Living in a Glass House: Privacy Implications of Smart Meter Data
December 3, 2013
By Sam Bursten
Smart meter technology presents the opportunity to save consumers money, allow utilities to run a more efficient grid, and reduce overall energy usage. However, the wealth of information that these meters collect can make privacy-concerned consumers uneasy. You may not want to live in a “glass house” where a third-party could monitor every action you take that uses electricity. This concern about data privacy and the broader legal and policy landscape are key issues to our project, particularly as we consider how the data inputs to energy analytics might be shared (or not) among households, utilities, and third-party service providers.
Because smart meters are a relatively recent introduction to the market, current laws do not address the privacy implications of smart meter technology specifically. However, several laws may still be relevant. Where the government is involved, the Fourth Amendment protects the “right of people to be secure in their persons, houses, papers, and effects against unreasonable searches and seizures.” Then we must consider whether the consumer had a socially reasonable expectation of privacy, which is a murky standard. Courts decided in Kyllo v. United States that using thermal-imaging technology to look inside a home violated the Fourth Amendment and in United States v. Karo that monitoring a tracking device inside a private residence did so as well. The courts determined that the technologies used were not in general public use. The detailed information smart meters contain could provide consumers with a reasonable expectation of privacy; however, as they become mainstream, they also enter general public use, raising concerns yet again.
In purely private situations where the government is not involved, privacy laws are even less clear. Traditionally, the “third-party doctrine” has provided no Fourth Amendment protection for information consumers share with a business as part of their business dealings, such as bank documents (Miller v. United States) and phone records (Smith v. Maryland). According to United States v. Starkweather, a person does not have a reasonable expectation of privacy in utility records. This decision is only binding under the Ninth Circuit’s jurisdiction, therefore, federal privacy laws must be considered.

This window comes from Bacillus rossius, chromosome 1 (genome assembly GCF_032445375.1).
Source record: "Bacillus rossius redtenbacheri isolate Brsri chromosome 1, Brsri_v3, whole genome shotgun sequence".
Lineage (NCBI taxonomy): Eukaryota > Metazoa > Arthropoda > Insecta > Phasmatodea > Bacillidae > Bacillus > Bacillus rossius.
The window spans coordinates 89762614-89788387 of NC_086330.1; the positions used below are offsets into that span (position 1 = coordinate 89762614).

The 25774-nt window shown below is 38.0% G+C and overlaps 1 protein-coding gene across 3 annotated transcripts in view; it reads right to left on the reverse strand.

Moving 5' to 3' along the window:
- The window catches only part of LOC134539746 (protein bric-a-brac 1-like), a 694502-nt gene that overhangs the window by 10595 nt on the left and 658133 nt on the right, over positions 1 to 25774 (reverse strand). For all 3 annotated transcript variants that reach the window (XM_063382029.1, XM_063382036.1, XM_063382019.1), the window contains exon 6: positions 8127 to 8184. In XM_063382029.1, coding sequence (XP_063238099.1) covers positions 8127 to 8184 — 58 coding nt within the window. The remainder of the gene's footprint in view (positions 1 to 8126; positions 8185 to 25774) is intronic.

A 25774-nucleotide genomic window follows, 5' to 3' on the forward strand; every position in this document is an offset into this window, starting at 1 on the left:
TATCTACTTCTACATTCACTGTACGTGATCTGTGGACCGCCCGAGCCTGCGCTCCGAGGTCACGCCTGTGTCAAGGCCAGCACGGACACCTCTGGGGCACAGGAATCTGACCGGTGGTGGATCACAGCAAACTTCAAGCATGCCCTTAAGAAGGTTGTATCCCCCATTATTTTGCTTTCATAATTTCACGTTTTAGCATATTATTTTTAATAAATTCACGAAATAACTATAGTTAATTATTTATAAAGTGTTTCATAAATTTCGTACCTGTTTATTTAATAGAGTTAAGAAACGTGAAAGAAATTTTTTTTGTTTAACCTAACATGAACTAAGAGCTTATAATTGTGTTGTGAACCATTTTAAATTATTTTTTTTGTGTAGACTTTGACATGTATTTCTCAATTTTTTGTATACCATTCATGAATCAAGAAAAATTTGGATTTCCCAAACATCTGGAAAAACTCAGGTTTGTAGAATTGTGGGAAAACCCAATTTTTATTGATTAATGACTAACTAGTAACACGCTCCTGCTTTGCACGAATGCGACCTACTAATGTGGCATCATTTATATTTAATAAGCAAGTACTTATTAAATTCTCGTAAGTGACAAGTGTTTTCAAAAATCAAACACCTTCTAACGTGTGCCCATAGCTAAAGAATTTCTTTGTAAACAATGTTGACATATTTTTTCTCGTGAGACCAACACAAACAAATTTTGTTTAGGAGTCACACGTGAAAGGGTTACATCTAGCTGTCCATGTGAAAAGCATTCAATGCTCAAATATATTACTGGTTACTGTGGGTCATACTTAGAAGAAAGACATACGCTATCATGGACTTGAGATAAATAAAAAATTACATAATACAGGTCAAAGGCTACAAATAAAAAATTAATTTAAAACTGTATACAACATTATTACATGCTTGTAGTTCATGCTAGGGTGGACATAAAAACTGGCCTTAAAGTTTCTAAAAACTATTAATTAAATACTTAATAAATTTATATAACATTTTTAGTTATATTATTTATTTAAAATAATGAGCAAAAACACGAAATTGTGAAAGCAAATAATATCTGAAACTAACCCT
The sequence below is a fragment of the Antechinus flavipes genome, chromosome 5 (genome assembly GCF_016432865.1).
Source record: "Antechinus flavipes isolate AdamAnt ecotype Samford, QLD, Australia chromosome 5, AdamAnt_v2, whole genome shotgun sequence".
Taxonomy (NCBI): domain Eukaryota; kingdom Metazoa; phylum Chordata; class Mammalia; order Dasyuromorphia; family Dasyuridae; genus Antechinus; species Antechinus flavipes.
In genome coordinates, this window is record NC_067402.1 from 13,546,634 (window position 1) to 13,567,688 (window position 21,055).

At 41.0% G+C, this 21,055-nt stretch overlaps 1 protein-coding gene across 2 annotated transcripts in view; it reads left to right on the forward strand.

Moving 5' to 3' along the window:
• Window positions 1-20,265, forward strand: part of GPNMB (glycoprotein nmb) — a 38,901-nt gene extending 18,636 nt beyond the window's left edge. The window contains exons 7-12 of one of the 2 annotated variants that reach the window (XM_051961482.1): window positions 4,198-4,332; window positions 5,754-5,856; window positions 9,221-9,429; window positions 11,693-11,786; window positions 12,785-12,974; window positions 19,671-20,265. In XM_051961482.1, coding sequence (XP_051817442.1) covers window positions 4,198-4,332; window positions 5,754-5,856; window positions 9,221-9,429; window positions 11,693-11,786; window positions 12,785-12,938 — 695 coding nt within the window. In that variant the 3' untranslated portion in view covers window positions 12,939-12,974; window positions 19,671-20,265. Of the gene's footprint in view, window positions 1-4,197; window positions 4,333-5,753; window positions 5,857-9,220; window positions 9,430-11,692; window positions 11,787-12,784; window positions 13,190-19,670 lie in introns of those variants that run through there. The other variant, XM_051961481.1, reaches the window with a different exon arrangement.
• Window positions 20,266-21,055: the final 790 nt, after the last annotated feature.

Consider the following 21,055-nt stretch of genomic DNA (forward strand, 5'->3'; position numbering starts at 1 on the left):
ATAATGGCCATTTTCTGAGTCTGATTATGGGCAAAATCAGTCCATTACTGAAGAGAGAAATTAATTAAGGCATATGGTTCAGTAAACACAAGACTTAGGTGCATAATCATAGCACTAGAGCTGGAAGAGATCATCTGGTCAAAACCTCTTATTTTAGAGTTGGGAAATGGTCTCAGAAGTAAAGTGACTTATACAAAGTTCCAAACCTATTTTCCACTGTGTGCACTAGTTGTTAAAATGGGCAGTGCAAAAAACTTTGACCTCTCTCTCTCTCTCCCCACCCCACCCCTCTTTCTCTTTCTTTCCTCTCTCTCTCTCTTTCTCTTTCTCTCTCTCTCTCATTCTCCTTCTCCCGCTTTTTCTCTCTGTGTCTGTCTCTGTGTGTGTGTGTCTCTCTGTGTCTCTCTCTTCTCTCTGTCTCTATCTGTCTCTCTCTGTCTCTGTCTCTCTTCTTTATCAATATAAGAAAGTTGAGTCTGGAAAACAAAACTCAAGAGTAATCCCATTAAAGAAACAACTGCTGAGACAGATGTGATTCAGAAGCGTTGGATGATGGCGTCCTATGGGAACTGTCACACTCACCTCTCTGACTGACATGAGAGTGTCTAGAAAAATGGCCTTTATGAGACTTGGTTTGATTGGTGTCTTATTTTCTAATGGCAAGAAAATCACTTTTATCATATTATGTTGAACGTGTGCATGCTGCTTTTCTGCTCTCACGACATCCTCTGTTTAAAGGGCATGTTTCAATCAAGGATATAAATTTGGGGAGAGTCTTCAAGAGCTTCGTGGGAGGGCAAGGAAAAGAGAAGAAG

Finally, several statutes relating to privacy do not settle the issue, either. Statutory protection of smart meter data may exist in the Electronic Communications Privacy Act, the Stored Communications Act, and the Computer Fraud and Abuse Act; however, if one party (such as a utility) authorizes access to the data, there is no violation of these laws. The Federal Trade Commission Act gives the FTC authority to take action against “persons, partnerships, or corporations” that violate their own privacy policies or engage in deceptive or unfair privacy practices, but it is not clear that the FTC is concerned with smart meter data. Lastly, the Federal Privacy Act of 1974 protects records maintained by federal agencies, so the records of federally owned utilities may be protected.
Luckily, we are not the only group concerned with this issue. Both the National Institute of Standards and Technology (NIST) and the Department of Energy are working to determine how consumer privacy rights will be protected with advanced metering infrastructure. The NIST has created the Smart Grid Interoperability Panel and Cyber Security Working Group to develop privacy and security standards for the smart grid. The DOE’s Office of Electricity Delivery and Energy Reliability and Federal Smart Grid Task Force are working to develop a Voluntary Code of Conduct that will address privacy issues related to consumer data from advanced meter infrastructure and smart grid technologies.
Smart meters pose important questions about who owns consumer data, who can gain access to that information, and how it is protected. No consensus exists regarding energy data ownership in the US. NIST states that utilities own the data generated by advanced metering infrastructure, however, the Texas Utilities Code grants ownership to consumers.
Though privacy and data ownership are important factors, access and data sharing are essential components to realizing the full benefits from smart meter technologies. Third party access to consumer data may help utilities improve efficiency and consumers save energy and money. Green Button is an industry-led initiative made up of utilities and third parties that enables consumers to access their energy data easily online and share it with third parties. Though consumers must download their data in order to share it, in the future, third parties could be granted direct access to the information with consumer consent, enabling consumers to benefit from the data analysis technologies that third parties are developing to increase energy efficiency, identify faulty electronics, and save money on utility bills.
For more information, follow the links below.
NIST Smart Grid Interoperability Panel
NIST SGIP Cyber Security Working Group
DOE Voluntary Code of Conduct